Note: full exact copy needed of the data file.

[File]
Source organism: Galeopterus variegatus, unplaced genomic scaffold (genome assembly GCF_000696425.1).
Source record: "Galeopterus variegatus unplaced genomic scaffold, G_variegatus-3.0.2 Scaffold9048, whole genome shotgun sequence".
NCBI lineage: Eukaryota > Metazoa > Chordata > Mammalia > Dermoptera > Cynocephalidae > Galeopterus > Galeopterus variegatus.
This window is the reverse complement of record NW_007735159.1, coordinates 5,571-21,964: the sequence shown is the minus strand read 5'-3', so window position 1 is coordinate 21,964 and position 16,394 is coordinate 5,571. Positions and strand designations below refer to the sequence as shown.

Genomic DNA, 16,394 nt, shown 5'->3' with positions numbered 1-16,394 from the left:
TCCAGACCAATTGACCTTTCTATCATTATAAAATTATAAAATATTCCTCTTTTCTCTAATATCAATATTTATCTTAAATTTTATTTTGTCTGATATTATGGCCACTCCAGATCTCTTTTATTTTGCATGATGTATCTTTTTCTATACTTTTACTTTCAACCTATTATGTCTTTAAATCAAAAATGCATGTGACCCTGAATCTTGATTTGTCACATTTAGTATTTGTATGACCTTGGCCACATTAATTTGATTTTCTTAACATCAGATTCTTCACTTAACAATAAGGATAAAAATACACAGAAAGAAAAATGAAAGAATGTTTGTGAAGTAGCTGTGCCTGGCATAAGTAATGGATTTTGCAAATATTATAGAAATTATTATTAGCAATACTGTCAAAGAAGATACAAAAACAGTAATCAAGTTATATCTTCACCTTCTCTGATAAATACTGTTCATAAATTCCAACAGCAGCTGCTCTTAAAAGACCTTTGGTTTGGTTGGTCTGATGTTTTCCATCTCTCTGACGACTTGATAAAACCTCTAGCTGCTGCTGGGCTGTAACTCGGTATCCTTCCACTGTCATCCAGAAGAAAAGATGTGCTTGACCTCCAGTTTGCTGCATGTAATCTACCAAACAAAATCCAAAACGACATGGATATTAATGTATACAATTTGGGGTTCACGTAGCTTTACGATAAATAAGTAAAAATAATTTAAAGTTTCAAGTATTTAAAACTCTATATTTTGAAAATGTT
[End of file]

Source organism: Galeopterus variegatus, unplaced genomic scaffold (genome assembly GCF_000696425.1).
Source record: "Galeopterus variegatus unplaced genomic scaffold, G_variegatus-3.0.2 Scaffold9048, whole genome shotgun sequence".
NCBI lineage: Eukaryota > Metazoa > Chordata > Mammalia > Dermoptera > Cynocephalidae > Galeopterus > Galeopterus variegatus.
This window is the reverse complement of record NW_007735159.1, coordinates 5,571-21,964: the sequence shown is the minus strand read 5'-3', so window position 1 is coordinate 21,964 and position 16,394 is coordinate 5,571. Positions and strand designations below refer to the sequence as shown.

Genomic DNA, 16,394 nt, shown 5'->3' with positions numbered 1-16,394 from the left:
TCCAGACCAATTGACCTTTCTATCATTATAAAATTATAAAATATTCCTCTTTTCTCTAATATCAATATTTATCTTAAATTTTATTTTGTCTGATATTATGGCCACTCCAGATCTCTTTTATTTTGCATGATGTATCTTTTTCTATACTTTTACTTTCAACCTATTATGTCTTTAAATCAAAAATGCATGTGACCCTGAATCTTGATTTGTCACATTTAGTATTTGTATGACCTTGGCCACATTAATTTGATTTTCTTAACATCAGATTCTTCACTTAACAATAAGGATAAAAATACACAGAAAGAAAAATGAAAGAATGTTTGTGAAGTAGCTGTGCCTGGCATAAGTAATGGATTTTGCAAATATTATAGAAATTATTATTAGCAATACTGTCAAAGAAGATACAAAAACAGTAATCAAGTTATATCTTCACCTTCTCTGATAAATACTGTTCATAAATTCCAACAGCAGCTGCTCTTAAAAGACCTTTGGTTTGGTTGGTCTGATGTTTTCCATCTCTCTGACGACTTGATAAAACCTCTAGCTGCTGCTGGGCTGTAACTCGGTATCCTTCCACTGTCATCCAGAAGAAAAGATGTGCTTGACCTCCAGTTTGCTGCATGTAATCTACCAAACAAAATCCAAAACGACATGGATATTAATGTATACAATTTGGGGTTCACGTAGCTTTACGATAAATAAGTAAAAATAATTTAAAGTTTCAAGTATTTAAAACTCTATATTTTGAAAATGTT